Cynthia’s Hinton Parklander article!

Greg Fat Biking

Fire chief to bike Dempster Highway for MS

By Cynthia Bigrigg

Hinton Parklander Newspaper

 

It may not be his longest cycle trip, but it will likely be his most challenging.

With two end-to-end highway cycle trips – Highway 93 and Highway 16 – under his belt, Jasper fire chief and provincial Multiple Sclerosis (MS) ambassador Greg Van Tighem sets out to tackle the Dempster Highway this week. Van Tighem will peddle his way, solo and unsupported, on a Kona Wo fat bike from Dawson City, Yukon to Tuktoyaktuk, NWT to raise awareness and funds for MS – the majority of which will remain in the Yellowhead area. The excursion will take place over an estimated 16 days – but it’s hard to tell for sure.

While the Dempster Highway spans just under 1,000 kilometres near the arctic circle (Van Tighem’s previous rides were 2,700 kilometres and 3,000 kilometres respectively), the speed at which he progresses from one isolated town to the next will largely depend on weather conditions.

“The weather is going to be the biggest factor. The colder it is, the slower I go. The colder it is, the longer it takes to get going every day because I have to melt snow for my water and to cook my food. That all takes time,” said Van Tighem.

“I’m leaving from Dawson and going right to Tuk. It’s just under 1,000 kilometres, so it is shorter, but in reality its probably going to be quite a bit more difficult than my other two rides, obviously because of the weather situation. There are extreme high winds – wind is probably the biggest enemy.”

While weather is the largest concern for Van Tighem, the isolation of the trip is the last thing on his mind.

“Isolation is almost like therapy. You just get on the bike and cruise. It’s relaxing for me. You just get yourself into a mindset where you’re thinking about things or just enjoying the beautiful scenery,” he said.

There are only three populated stops on the route between Dawson City and Tuktoyaktuk where Van Tighem can rest indoors. A few truckers who frequent the highway that are aware Van Tighem will be in the area, and may stop to offer him water or food, but the rest of the time, it will just be Van Tighem, his bike, his gear and the road. He’ll cook his food on a camp stove (he’s packing two, just in case), and spend the evenings in a tent on the side of the road. The average temperature for the area during this time of year is -25.

The inspiration for the trip came from a stranger. Van Tighem still doesn’t know their identity. After inviting the audience to come up with a location for his next ride at a conference last year, a man approached Van Tighem, slid a piece of paper across the table to him and walked away. When Van Tighem read the message at the end of the day, it said “Ride the Dempster Highway on your fat bike.”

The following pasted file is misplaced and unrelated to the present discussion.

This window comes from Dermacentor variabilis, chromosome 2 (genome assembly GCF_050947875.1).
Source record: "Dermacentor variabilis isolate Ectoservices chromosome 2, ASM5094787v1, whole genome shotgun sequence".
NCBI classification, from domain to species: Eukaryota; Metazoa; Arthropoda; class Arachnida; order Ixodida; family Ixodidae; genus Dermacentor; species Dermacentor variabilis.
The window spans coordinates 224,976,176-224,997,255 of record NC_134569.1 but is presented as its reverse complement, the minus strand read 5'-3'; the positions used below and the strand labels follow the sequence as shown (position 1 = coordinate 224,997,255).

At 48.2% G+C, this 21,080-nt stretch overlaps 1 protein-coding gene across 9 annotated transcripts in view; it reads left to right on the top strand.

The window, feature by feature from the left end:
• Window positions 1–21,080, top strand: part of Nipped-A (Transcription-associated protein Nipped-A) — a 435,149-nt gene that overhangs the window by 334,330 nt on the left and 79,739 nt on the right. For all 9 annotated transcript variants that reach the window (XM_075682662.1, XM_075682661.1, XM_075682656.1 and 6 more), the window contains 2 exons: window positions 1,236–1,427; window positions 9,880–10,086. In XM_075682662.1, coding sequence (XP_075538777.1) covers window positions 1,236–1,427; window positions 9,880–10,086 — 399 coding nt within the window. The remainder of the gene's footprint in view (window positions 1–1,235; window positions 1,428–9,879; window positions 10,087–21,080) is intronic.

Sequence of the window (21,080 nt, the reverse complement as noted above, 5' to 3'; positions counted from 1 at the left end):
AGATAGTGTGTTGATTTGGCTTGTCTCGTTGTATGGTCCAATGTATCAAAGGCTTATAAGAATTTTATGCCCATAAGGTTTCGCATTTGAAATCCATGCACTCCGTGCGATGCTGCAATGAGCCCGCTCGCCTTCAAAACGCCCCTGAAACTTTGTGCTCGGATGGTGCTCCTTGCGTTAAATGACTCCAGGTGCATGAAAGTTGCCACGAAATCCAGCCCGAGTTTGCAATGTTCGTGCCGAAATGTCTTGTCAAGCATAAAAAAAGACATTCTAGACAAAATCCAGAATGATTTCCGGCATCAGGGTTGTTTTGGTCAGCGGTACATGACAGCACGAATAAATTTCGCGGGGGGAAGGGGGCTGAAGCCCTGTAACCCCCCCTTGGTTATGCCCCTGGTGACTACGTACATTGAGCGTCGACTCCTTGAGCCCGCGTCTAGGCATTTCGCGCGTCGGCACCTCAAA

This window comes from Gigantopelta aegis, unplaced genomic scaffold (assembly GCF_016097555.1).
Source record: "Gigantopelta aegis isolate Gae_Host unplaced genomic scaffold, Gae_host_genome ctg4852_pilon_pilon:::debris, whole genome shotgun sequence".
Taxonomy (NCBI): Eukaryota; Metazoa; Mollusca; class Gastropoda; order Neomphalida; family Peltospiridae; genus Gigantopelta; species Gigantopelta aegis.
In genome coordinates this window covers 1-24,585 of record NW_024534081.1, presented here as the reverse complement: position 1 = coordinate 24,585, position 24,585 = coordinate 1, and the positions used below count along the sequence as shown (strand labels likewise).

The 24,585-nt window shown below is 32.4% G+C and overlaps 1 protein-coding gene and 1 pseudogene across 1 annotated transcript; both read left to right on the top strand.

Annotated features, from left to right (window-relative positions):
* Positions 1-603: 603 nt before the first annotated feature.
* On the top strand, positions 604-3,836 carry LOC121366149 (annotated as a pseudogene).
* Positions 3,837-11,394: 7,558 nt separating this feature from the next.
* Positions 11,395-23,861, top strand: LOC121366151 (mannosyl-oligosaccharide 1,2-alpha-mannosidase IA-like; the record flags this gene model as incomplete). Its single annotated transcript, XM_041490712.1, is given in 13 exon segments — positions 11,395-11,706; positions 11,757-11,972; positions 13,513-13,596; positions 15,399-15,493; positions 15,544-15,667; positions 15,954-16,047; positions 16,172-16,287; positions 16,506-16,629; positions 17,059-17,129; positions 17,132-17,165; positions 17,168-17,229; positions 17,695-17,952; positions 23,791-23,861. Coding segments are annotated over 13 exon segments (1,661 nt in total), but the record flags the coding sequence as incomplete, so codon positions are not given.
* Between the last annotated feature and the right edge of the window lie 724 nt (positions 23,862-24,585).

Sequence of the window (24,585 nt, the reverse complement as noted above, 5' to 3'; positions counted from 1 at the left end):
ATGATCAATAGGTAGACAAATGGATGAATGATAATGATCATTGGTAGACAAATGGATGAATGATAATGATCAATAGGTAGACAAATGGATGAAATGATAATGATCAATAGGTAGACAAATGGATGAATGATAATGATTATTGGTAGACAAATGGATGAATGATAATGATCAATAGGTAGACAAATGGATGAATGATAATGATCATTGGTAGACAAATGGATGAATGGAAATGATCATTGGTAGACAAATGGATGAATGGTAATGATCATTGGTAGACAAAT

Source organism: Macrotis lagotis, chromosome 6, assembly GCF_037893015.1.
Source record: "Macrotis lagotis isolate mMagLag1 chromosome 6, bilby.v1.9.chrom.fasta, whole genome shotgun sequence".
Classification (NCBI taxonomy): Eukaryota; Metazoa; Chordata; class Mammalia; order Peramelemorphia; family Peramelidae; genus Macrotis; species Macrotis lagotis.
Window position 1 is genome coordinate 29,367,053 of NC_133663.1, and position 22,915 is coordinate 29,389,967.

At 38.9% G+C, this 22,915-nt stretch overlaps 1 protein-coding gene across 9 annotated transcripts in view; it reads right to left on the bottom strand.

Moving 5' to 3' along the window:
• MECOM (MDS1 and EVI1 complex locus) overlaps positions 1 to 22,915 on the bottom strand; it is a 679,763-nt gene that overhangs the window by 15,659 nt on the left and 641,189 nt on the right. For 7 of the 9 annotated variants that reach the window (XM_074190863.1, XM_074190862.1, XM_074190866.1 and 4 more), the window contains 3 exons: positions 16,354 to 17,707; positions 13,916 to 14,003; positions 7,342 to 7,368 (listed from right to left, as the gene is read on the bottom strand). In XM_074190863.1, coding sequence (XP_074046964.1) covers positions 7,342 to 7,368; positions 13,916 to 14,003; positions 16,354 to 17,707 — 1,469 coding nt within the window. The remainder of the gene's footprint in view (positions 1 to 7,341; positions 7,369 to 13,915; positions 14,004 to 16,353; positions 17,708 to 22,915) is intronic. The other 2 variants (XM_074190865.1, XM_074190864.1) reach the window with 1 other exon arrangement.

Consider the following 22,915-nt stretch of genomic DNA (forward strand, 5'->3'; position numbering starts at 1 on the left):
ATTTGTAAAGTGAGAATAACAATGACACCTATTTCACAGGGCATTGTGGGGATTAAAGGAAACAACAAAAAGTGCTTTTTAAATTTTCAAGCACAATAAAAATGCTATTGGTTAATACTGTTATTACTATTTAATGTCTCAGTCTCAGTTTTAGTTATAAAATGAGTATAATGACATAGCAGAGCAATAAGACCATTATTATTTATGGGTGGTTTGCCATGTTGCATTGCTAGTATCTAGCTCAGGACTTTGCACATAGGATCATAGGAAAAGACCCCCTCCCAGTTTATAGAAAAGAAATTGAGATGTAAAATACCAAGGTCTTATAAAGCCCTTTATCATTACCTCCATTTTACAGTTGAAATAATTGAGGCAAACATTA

“I started researching it, and decided that’s the perfect highway to do on a fat bike in the winter,” said Van Tighem.

“I’m trying to increase the severity of the ride to hopefully raise more awareness [for MS]. The Dempster Highway is quite secluded, but it’s also very beautiful, It has a ton of history.”

That history isn’t necessarily pleasant. The Dempster Highway was named after an RCMP inspector who was sent out on a rescue mission, and found the subjects of the mission dead from exposure and starvation. In recent years, several of those who have tried to cycle the highway during winter months have had to quit part way through, due to severe frostbite or damage to their bikes from road conditions. Still, Van Tighem, armed with a satellite tracking device so he can call for help if need be, is committed to ride the highway end to end.

“I’m pretty much determined I’m going to complete it no matter what happens,” he said.

“The way I look at it is I can’t change my surroundings or my environment … I can’t change what’s happening, so if the weather gets to 35 below or if I get three flat tires in an hour, if my hand freezes, if I get frostbite, I can’t change that. But what I can change is the way I react to [those challenges] … It’s like a mindset – when the going gets tough, I try to concentrate on my frame of mind to get the job done, and I just look at what I have to do to get over this next hurdle.”

The other thought that keeps Van Tighem going is that many of the symptoms he’ll face on the ride – numb hands, aching joints, fatigue – are similar to those that people living with MS face.

“That also kind of gives me a bit of power to keep going, because I think about the people who are dealing with it day to day for the rest of their life, whereas I’m doing this for two weeks because I want to. When I’m done, I go home and I can live my comfortable life again. People with MS don’t really see the future being that positive for them because their is no cure.”

Van Tighem, who has raised $146,000 for the MS Society over the last two years, hopes to raise another $93,000 for the society this year.

“That’s one of the things I’m particularly proud of,” said Van Tighem.

“The majority of the money I raise goes to the local services and to the Yellowhead chapter [of the MS Society]. The people that are served in our local area, a lot of the funding comes from my fundraising. That’s one of the reasons I’m so committed to doing it – I can actually see the results.”

Van Tighem launches his trip on Mar. 25. To keep up to date with his travels or to pledge him, visit http://www.endms93.com, or find him on Facebook under Endms93.

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